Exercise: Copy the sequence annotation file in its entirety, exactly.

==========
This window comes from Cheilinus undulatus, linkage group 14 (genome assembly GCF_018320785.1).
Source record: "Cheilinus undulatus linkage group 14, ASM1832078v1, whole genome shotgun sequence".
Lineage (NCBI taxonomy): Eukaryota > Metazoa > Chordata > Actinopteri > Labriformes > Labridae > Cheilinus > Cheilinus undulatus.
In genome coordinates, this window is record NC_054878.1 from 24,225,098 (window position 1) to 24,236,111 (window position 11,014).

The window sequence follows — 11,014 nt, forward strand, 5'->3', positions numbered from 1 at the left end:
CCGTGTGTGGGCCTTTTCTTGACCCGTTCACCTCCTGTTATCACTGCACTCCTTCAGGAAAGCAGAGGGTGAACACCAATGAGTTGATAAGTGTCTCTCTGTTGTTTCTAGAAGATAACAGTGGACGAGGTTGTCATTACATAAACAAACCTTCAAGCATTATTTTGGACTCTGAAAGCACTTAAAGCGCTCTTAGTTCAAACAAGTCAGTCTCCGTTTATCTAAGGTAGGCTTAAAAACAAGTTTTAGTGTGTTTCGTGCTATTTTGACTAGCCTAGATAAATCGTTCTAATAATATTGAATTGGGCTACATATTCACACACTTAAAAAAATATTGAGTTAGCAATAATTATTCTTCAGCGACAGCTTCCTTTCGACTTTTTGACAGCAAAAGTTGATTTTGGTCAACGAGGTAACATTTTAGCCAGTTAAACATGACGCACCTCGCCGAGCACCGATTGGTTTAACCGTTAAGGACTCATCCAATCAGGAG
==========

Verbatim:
This window comes from Cheilinus undulatus, linkage group 14 (genome assembly GCF_018320785.1).
Source record: "Cheilinus undulatus linkage group 14, ASM1832078v1, whole genome shotgun sequence".
Lineage (NCBI taxonomy): Eukaryota > Metazoa > Chordata > Actinopteri > Labriformes > Labridae > Cheilinus > Cheilinus undulatus.
In genome coordinates, this window is record NC_054878.1 from 24,225,098 (window position 1) to 24,236,111 (window position 11,014).

The window sequence follows — 11,014 nt, forward strand, 5'->3', positions numbered from 1 at the left end:
CCGTGTGTGGGCCTTTTCTTGACCCGTTCACCTCCTGTTATCACTGCACTCCTTCAGGAAAGCAGAGGGTGAACACCAATGAGTTGATAAGTGTCTCTCTGTTGTTTCTAGAAGATAACAGTGGACGAGGTTGTCATTACATAAACAAACCTTCAAGCATTATTTTGGACTCTGAAAGCACTTAAAGCGCTCTTAGTTCAAACAAGTCAGTCTCCGTTTATCTAAGGTAGGCTTAAAAACAAGTTTTAGTGTGTTTCGTGCTATTTTGACTAGCCTAGATAAATCGTTCTAATAATATTGAATTGGGCTACATATTCACACACTTAAAAAAATATTGAGTTAGCAATAATTATTCTTCAGCGACAGCTTCCTTTCGACTTTTTGACAGCAAAAGTTGATTTTGGTCAACGAGGTAACATTTTAGCCAGTTAAACATGACGCACCTCGCCGAGCACCGATTGGTTTAACCGTTAAGGACTCATCCAATCAGGAG